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Going Too Far with Cell Phones

This morning I was awakened by the telephone. Since it is a weekday, my first thought was must be an emergency somewhere or my husband’s office was closed or the kids didn’t have school. Why else would my phone ring at 6:30 in the morning?

Cell Phone Surprise

I groggily answered the phone only to hear a female voice on the other end say, “Someone from this number called me.”

What? I asked the young lady to repeat herself. She repeated “Someone from this number called me. My cell phone said I had a missed call.”

GRRRR

I calmly said to the young lady, “No one from this number has recently called you because the entire household is asleep and thanks to you we are now awake. What is your name?”

She apologized and hung up. I still didn’t get her name, but if she’s one of the phillies that my teen aged son talks to, I’m extremely anxious to meet her and teach her a few things about common courtesy and cell phone etiquette.

Cell Phones Are Re-Writing the Rules of Etiquette

It appears that the common courtesy of not calling a number before a certain hour in the morning or after a certain time at night has gone out the window. With just about everyone owning a cell phone, cell phones have become the new etiquette guide. If someone receives a cell phone call, apparently that call becomes the most important thing in the world. It doesn’t make a difference if one driving, dinning out, grocery shopping, changing the baby’s diapers or even sleeping.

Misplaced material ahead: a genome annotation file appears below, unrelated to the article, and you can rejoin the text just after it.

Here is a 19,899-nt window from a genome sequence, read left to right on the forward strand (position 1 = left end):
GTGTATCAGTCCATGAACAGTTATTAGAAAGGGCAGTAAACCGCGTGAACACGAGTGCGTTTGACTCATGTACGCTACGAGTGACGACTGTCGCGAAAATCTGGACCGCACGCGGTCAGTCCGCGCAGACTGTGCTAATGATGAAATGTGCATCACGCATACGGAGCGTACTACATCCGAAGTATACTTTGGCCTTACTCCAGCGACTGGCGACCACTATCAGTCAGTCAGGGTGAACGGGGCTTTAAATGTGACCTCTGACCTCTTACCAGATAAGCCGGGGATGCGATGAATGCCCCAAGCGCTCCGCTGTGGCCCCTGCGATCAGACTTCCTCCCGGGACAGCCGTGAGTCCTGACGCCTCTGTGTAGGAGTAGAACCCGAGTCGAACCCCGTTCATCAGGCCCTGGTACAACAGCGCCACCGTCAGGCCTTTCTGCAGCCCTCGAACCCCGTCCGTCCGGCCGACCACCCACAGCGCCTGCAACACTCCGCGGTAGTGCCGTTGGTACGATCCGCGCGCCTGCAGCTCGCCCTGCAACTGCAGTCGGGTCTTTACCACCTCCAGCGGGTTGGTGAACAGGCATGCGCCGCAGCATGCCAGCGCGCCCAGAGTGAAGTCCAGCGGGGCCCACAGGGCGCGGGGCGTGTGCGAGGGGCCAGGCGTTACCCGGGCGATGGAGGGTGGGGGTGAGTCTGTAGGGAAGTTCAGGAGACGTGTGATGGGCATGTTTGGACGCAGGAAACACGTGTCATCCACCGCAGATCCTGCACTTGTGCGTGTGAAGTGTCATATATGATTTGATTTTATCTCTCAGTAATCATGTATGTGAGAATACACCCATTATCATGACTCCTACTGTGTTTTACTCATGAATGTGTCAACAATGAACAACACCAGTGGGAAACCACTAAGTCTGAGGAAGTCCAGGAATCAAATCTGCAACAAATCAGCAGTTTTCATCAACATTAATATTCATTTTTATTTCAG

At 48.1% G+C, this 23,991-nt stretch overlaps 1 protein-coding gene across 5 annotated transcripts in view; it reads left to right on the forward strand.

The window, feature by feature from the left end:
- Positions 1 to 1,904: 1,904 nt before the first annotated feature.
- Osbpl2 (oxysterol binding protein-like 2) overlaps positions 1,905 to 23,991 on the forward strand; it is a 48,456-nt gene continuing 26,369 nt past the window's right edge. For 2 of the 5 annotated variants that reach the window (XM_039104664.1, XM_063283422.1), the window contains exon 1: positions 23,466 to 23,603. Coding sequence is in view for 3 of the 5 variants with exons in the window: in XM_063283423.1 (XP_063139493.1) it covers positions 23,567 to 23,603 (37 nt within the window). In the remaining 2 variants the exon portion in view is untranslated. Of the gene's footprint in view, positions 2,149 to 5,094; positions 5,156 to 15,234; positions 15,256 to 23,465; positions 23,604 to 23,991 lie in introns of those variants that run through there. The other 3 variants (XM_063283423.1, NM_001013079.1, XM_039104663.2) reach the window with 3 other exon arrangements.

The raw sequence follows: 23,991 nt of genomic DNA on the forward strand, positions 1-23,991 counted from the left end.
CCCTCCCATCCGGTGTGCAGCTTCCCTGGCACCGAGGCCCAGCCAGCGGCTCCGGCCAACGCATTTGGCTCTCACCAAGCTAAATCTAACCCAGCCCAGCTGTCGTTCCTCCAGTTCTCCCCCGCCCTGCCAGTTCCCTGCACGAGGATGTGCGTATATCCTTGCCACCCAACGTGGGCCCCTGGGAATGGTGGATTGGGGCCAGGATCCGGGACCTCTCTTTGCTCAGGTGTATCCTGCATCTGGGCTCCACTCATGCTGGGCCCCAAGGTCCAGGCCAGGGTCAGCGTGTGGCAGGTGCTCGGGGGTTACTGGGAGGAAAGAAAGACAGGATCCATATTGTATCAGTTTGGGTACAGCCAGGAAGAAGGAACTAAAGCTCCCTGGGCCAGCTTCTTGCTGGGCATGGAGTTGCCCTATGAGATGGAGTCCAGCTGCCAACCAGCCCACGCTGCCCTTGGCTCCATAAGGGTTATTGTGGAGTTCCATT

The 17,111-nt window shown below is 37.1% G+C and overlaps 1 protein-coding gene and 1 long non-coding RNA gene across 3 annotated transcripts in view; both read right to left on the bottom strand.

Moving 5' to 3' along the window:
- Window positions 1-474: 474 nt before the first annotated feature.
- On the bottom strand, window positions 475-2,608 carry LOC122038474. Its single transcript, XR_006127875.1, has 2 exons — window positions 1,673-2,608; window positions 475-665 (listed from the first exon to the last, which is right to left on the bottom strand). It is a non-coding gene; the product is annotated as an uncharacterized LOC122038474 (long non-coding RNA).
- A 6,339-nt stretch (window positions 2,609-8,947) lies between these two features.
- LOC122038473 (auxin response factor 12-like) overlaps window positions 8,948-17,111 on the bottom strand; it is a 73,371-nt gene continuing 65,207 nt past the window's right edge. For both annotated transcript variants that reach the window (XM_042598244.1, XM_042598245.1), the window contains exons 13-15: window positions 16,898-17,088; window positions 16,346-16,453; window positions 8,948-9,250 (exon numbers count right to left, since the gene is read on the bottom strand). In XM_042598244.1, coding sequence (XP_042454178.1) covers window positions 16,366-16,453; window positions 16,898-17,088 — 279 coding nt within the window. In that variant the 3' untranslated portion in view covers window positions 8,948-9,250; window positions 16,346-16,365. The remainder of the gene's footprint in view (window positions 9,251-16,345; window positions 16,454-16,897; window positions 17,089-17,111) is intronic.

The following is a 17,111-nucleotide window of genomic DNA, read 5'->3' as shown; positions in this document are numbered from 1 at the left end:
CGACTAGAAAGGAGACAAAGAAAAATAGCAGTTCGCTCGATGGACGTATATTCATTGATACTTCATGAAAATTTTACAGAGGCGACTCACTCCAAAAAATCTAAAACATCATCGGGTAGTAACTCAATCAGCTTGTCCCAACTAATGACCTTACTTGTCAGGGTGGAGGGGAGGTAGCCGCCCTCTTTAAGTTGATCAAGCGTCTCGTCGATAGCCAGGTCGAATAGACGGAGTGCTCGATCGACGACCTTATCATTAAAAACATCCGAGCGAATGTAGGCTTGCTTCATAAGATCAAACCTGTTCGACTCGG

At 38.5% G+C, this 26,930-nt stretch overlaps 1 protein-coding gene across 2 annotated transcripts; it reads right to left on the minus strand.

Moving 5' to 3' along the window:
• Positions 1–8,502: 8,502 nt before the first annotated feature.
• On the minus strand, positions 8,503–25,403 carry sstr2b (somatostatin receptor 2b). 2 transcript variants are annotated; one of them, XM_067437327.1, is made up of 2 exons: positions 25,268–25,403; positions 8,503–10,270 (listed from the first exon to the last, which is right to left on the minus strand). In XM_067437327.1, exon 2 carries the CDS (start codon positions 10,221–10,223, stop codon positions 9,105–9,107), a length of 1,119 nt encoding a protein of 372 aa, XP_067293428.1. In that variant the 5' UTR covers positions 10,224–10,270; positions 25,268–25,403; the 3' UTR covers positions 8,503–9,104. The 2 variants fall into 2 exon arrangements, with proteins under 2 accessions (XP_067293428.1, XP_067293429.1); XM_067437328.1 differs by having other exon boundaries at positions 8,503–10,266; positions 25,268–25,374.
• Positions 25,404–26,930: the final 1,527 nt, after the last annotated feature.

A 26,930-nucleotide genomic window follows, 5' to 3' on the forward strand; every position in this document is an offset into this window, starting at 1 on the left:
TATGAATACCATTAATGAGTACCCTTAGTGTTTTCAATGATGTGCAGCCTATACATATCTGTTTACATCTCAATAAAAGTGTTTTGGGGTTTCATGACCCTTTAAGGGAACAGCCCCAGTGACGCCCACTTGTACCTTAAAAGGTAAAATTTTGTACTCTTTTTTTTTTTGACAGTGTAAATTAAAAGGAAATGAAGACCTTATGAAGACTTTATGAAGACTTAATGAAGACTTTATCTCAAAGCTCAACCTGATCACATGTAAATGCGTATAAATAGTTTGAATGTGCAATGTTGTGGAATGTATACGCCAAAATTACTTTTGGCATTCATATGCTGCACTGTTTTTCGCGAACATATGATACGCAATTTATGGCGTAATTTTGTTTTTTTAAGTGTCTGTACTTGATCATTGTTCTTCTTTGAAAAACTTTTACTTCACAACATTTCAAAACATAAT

What is the world coming to? There is a reason why the phone is equipped with voice mail. If the phone isn’t answered within a certain number of rings, the caller can leave a message. If it’s really important, the caller will try again later.

Cell Phone Popularity Contest

My daughter shakes her head in disgust and a little embarrassment because I have so few people listed in my cell phone contact list. Apparently there is a status to having a huge list of contacts to call. Exchanging cell phone numbers upon making a new acquaintance is more common than shaking one’s hand.

Forgive me, for being old school, but I don’t want to give my cell phone number to everyone I meet. I also don’t want to clutter my contact list with the names and numbers of folks that I’ve only met once.

In my advancing years, if there’s not a face attached to a name, I won’t remember who the heck the person is. Why add the potential for a major gaffe by adding a name to my contact list where I might inadvertently call the wrong person and tell them information that they didn’t need to know.

Cell phones are great for an emergency. Otherwise, I find them to be an unnecessary noise.

That’s my two cents and I’m sticking with it!

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